Americans, Michael Taylor and his son Peter, could face prison terms of up to three years after Tokyo prosecutors accused them on Monday of helping ex-Nissan boss Carlos Ghosn escape from Japan to Lebanon more than a year ago.
Michael Taylor – a US Army Special Forces veteran – and his son were handed over this month to the Asian country and are still being held in the same Tokyo prison where Ghosn was imprisoned between November 2018 and April 2019.
The Public Prosecutor’s Office in the Japanese capital said in a statement that the men helped the former Nissan CEO to evade his punishment and escape to Lebanon, hiding him in a handbag on board a private plane that took off from Kansai Airport in western Japan. In December 2019.
The Special Investigation Unit [de la oficina de la fiscalía de Tokio] He asked the Tokyo court to try the defendants. ”At the moment, it is not known when the trial will begin, which will take place in a country with a 99% conviction rate.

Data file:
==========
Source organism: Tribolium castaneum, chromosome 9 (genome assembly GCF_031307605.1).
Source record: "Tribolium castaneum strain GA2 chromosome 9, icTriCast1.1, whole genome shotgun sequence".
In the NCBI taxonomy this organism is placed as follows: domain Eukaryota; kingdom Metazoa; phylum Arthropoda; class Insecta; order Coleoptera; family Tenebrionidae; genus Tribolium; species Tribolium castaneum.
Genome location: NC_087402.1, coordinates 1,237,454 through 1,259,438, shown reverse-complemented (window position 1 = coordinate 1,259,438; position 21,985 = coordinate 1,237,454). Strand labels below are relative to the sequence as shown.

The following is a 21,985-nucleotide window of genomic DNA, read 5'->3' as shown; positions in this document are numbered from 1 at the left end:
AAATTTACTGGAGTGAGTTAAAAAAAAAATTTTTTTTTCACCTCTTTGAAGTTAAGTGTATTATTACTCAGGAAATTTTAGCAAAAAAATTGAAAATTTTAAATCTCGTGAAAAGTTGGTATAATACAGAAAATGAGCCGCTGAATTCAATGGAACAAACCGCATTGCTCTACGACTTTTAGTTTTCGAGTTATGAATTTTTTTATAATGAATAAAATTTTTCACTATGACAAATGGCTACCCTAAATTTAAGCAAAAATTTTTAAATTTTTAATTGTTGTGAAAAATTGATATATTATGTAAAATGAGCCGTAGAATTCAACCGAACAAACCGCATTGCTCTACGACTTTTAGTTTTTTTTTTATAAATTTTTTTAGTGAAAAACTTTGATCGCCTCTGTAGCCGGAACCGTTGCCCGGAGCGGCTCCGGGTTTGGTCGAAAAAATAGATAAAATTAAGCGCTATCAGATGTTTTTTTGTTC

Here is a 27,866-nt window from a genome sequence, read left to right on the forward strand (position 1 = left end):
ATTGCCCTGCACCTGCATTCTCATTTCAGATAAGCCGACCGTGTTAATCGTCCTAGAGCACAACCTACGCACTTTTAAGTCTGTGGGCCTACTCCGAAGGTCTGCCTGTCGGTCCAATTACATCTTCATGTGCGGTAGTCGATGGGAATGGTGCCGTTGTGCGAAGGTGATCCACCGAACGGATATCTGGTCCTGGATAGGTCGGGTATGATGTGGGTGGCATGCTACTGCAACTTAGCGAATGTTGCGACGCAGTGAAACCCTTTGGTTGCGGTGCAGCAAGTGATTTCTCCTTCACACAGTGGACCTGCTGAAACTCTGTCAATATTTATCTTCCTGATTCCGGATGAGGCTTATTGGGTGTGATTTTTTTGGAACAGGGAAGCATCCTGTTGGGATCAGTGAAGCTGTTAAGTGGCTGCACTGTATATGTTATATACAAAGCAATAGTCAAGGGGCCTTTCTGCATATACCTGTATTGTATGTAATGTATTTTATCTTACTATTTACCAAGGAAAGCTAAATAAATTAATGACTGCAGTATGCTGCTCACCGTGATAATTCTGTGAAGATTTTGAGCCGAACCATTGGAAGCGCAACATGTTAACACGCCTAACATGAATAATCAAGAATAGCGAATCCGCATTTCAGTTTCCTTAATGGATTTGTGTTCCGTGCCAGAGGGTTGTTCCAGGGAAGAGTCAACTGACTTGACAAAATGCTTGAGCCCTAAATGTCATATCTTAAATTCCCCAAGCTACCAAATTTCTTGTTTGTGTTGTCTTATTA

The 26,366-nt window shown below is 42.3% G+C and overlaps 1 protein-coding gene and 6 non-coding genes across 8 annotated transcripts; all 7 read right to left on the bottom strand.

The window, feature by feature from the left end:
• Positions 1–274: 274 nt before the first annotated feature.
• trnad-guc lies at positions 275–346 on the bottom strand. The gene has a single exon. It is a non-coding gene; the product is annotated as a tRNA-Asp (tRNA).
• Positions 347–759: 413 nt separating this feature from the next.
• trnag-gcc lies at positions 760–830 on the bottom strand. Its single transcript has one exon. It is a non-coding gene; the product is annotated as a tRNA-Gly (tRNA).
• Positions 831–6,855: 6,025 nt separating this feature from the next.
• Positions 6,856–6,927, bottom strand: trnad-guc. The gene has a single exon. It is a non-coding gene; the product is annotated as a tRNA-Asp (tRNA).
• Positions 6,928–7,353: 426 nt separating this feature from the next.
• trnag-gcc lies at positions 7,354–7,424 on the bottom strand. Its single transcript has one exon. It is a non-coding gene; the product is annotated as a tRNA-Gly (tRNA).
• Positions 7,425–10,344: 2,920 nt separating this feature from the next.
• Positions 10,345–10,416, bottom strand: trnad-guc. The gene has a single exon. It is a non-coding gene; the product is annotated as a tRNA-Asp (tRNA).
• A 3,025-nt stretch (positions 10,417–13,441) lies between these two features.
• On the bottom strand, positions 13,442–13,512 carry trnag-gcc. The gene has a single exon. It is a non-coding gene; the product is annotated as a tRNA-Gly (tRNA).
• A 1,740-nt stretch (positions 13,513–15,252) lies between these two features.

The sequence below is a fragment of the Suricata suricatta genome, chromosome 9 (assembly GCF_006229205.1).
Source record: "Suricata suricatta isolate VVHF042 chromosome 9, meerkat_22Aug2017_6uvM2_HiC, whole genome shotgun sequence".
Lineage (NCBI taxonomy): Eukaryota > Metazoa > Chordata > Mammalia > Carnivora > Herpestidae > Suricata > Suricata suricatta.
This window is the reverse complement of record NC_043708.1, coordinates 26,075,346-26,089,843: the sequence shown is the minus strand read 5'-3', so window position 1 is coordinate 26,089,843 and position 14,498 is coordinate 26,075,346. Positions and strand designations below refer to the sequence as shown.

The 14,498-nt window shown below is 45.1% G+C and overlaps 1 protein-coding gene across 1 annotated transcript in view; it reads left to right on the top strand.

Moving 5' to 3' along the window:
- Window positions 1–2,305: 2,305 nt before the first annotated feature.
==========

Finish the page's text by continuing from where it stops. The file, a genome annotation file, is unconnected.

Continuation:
For his part, Ghosn remains on the run in his childhood country, Lebanon, which does not sign an extradition agreement with Japan.
Taylors was arrested in May 2020 by US Justice after a Japanese arrest warrant. They were later detained in the United States due to their “great escape risk”. Lawyers for the Americans fought a battle for months to avoid being sent to Japan, arguing that they could not be sued for helping someone get past bail.
In this battle to avoid trial in Japan lies Americans’ few chances of avoiding prison. Japanese law does not allow suspects to have their attorney present during plaintiffs’ interrogations. Once charged, the courts refuse to release pre-trial bail. The defense of the accused also confirms that they face relentless interrogation and torture.
The US State Department dismissed the torture allegations as unlikely, and the US Supreme Court paved the way for his extradition last month.
Japanese prosecutors assert that Michael Taylor, a 60-year-old private security specialist, and his 28-year-old son received $ 1.3 million for their services.
At the time of his escape, Ghosn was awaiting trial in Japan on charges of financial misconduct and fraudulent activity, with the carmaker Nissan claiming € 87 million from Ghosn.
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